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Joan Nakhoul
Why Manager Training Needs to Change: Insights from Kona’s Co-Founder
Feb 09, 2024
5 Minutes

People teams face an uphill battle in creating programs that stick. Manager training has long followed a formula of generic courses, workshops, and lectures.


These methods simply don’t resonate with managers who have meetings and urgent deliverables on their plate. 


Even if they find time to attend training, managers struggle to adopt new skills and behaviors without ongoing reinforcement and support.


The shift to hybrid and remote work adds to these challenges. Managing distributed teams requires a new toolkit – one that’s rarely covered in traditional training. As managers navigate this uncharted territory, companies urgently require new approaches to development. Training must adapt to the needs of time-crunched managers and flexible work realities.


But what if there was a way for team leaders, corporate instructors, and managers to access an efficient and ready-made solution, one that really engages team members and drives skill growth even remotely?


To learn more, we had a chat with Siddharth Pandiya, co-founder of Kona, a leadership coaching platform dedicated to closing the remote management gap with an AI-powered approach.

The Problem: Why Current Trainings Fall Short

During our discussion, Siddharth outlined several limitations with traditional manager training when asked about the current challenges:

Lack of time

In fast-scaling startups, managers juggle numerous responsibilities, balancing individual contributor tasks with managerial duties. Their hectic schedules make it challenging to prioritize and allocate time for extensive training programs. Sidd also observes that managers who engage in individual contributor work tend to stick to what they perceive as safe. Consequently, fostering effective team collaboration and maximizing team performance become considerably more difficult.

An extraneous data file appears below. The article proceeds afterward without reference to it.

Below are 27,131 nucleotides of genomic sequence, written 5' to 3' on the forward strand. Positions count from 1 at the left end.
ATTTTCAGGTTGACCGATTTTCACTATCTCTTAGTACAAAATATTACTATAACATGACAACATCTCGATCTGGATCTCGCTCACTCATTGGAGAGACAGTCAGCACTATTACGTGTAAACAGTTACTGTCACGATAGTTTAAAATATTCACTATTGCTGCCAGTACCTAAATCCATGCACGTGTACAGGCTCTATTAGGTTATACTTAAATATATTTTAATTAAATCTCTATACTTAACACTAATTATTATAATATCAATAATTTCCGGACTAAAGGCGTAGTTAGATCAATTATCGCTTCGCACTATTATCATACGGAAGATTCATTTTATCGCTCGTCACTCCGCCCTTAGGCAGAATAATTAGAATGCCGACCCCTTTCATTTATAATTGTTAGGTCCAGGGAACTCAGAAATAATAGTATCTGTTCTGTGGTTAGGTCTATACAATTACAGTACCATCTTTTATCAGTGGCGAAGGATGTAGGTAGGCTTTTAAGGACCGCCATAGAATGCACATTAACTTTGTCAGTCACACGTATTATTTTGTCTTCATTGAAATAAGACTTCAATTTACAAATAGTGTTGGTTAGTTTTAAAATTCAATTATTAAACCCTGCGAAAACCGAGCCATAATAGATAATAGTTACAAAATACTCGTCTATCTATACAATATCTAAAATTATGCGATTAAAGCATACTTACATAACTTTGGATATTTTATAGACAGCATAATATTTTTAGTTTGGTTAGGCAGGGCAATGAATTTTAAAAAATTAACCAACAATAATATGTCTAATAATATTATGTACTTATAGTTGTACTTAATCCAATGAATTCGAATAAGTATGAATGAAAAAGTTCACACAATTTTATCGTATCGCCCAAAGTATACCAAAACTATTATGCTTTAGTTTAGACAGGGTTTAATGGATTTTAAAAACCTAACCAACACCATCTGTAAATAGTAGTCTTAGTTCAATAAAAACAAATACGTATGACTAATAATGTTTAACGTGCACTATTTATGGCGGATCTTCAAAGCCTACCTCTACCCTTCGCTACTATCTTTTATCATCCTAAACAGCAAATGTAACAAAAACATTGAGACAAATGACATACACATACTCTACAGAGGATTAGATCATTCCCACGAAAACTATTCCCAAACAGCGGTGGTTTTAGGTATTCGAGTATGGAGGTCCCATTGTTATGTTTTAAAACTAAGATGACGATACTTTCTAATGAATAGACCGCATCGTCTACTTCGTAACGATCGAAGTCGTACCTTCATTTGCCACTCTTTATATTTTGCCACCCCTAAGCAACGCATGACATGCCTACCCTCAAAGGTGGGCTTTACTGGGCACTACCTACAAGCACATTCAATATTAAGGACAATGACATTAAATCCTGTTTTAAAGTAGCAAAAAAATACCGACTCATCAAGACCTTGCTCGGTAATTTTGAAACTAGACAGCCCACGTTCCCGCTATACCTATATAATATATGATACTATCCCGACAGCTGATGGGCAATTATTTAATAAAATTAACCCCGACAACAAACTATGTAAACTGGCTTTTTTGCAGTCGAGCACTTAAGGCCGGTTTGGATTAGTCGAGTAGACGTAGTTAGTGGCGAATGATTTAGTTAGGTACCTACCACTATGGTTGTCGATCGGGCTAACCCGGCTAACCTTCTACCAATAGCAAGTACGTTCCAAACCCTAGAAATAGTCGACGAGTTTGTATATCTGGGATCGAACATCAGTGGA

Challenges in applying skills

Even managers who attend training struggle to adopt new skills and behaviors. Sidd explains, "I might come and watch a course on feedback. But how do I apply that after the fact and actually build the habit of giving feedback consistently?" The training fails to translate into changed habits on the job.

Misaligned content

The generic management courses we know rarely connect directly to a manager's daily responsibilities and workflows. But real learning happens when training is tightly aligned to activities like 1-on-1s, performance reviews, and routine coaching conversations. Without relevance to their work, managers gain little value from broad training content.

As Sidd mentioned, traditional approaches to manager training make it hard for leaders to find the time, apply the skills, and see true relevance to their real management responsibilities. For training to stick, the content and delivery must adapt to the busy realities of startup managers.

The Challenges of Remote Work in Manager Training

While strong management fundamentals remain constant, leading distributed teams requires some changes and adaptations. As Sidd explained, managers encounter new realities in a remote setting


  • Daily video calls lead to Zoom fatigue and tiredness for managers who are not used to full remote collaboration. Intentionality around scheduling and camera use is very important.